We are used to seeing new trends drawing inspiration from decades past, especially in the fashion industry. And in spirits, recent growth has come from the good old-fashioned brown spirits (whiskey, bourbon, rum. And now healthy food preferences are shifting backwards. Not just by decades but centuries. This is a very important clue for healthy food marketing.
The Paleo diet has established a strong hold on the super-competitive fad-diet list, encouraging us return to a diet much like that of our hunter-gatherer ancestors. But fad diets aside, there are a few primitive foods that are shaping up to be huge areas of opportunity for healthy food brands.
- Ancient grains – Beyond quinoa and farro, grains like spelt, amaranth and kamut are quickly finding their way onto consumers plates. These grains boast additional minerals, vitamins and proteins than. their better-known relatives. Although they have been around for ages (amaranth was a superfood to the Aztecs) brands are just tapping into ways to incorporate them into their offerings in everything from breads, to pancakes, to cereals-and at a premium price. According to a New York Times article by Vauhini Vara, sales of ancient grains are growing at triple digit growth as brands respond to consumer demand.
“At General Mills, market research and taste tests conducted by Alan Cunningham and his colleagues showed that consumers were taken with the concept of ancient grains, and were willing to pay a premium for products containing them.”
- Kefir milk – Cited as “the next Greek yogurt” in Alexander C. Kaufman’s Huffington Post article, is another one to watch in healthy food marketing. Kefir milk and yogurts have recently seen strong growth. Touted for their protein content, probiotic and mineral levels, kefir products were once more of a regional specialty in eastern Europe. Fermented products are starting to see their time in the sun right now across the healthy food segment and kefir is poised to benefit.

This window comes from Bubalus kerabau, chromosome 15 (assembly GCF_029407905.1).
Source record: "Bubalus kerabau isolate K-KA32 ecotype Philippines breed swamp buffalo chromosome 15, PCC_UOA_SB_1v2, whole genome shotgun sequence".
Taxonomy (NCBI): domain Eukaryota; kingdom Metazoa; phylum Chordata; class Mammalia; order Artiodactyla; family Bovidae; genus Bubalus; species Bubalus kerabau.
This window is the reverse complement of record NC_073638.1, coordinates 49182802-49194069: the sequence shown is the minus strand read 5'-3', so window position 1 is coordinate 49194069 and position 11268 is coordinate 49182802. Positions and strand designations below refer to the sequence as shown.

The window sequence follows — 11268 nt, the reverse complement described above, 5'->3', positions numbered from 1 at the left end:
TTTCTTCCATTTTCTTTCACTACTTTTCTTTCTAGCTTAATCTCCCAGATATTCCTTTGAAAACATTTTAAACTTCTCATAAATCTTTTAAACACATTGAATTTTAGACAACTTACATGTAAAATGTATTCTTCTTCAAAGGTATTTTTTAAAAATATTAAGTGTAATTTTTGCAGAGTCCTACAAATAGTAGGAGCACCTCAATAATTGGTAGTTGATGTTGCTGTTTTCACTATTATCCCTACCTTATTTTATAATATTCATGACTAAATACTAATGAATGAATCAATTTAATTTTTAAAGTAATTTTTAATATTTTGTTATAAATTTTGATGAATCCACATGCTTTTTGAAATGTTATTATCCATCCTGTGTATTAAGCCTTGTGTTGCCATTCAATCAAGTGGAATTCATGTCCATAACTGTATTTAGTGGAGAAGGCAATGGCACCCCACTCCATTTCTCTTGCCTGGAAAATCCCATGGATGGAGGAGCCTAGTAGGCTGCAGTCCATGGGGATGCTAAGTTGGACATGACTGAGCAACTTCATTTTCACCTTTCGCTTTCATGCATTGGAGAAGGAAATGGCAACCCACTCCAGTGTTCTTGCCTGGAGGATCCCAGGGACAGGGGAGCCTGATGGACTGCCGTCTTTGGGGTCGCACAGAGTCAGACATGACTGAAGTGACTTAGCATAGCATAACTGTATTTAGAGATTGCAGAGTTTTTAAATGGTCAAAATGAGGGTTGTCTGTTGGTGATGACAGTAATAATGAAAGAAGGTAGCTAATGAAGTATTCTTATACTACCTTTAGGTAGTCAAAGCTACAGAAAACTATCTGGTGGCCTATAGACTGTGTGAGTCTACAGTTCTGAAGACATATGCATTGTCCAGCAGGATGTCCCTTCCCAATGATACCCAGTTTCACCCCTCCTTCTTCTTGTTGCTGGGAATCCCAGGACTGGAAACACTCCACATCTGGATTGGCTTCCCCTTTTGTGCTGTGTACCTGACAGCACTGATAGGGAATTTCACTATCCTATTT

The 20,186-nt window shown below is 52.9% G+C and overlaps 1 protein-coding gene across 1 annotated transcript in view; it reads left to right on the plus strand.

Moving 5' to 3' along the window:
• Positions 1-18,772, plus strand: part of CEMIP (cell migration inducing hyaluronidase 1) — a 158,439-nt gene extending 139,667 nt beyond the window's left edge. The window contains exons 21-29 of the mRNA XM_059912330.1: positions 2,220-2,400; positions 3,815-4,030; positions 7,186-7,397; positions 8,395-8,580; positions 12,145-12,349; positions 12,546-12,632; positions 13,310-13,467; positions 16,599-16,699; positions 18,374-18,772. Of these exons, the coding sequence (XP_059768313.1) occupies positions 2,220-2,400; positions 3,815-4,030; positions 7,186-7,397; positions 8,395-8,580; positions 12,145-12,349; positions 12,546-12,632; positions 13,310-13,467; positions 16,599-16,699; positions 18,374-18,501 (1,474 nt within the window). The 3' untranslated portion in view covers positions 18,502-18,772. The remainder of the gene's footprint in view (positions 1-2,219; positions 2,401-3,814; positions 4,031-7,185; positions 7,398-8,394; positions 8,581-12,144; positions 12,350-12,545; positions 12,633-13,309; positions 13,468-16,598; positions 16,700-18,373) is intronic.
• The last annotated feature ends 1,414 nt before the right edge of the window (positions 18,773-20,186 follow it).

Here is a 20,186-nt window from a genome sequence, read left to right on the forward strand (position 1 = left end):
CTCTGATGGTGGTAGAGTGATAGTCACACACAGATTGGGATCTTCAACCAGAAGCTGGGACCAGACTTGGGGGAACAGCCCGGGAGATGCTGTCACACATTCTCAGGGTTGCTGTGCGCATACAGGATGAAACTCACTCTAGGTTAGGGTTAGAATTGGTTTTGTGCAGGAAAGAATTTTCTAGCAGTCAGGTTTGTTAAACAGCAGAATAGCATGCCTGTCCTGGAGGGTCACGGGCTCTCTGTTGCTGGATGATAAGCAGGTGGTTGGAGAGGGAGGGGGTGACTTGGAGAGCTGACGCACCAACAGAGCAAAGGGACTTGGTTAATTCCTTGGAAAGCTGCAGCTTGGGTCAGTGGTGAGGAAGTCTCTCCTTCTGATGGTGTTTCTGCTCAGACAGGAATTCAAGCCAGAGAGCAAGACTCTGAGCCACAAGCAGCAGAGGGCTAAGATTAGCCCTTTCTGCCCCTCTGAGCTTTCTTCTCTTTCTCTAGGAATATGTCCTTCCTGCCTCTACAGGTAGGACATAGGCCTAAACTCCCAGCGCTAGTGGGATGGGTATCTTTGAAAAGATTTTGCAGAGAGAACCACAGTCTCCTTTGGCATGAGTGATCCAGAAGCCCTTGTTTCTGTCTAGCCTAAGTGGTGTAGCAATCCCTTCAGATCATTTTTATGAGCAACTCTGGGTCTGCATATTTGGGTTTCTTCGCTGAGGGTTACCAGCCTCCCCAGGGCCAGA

- Heirloom Fruits and Vegetables – Another area where consumers appear to be looking to turn back time is their produce. While heirloom tomatoes may be familiar fare for the average consumer, the health conscious consumer is looking for more variety for other benefits. In addition to better taste, they are looking to support small farmers and crop diversity, Matthew Kadey, R.D. noted in his article in Shape Magazine,
“While research comparing nutrient levels of heirlooms to garden-variety vegetables is sorely lacking, many nutritionists trumpet the nutritional prowess of vegetables that are allowed to ripen fully as Mother Nature intended, as opposed to being picked will still unripe and boxed up for the boat, airplane, or truck. Plus, selecting more old-timers at the market will increase the diversity of your diet, which will expose you to a greater number of disease-fighting compounds.”
So what actions do we need to take as health food marketers? Tune into some of the simpler more basic needs of our consumers, and evolve (or devolve in this case) our offerings. Healthy food marketing is changing before our eyes.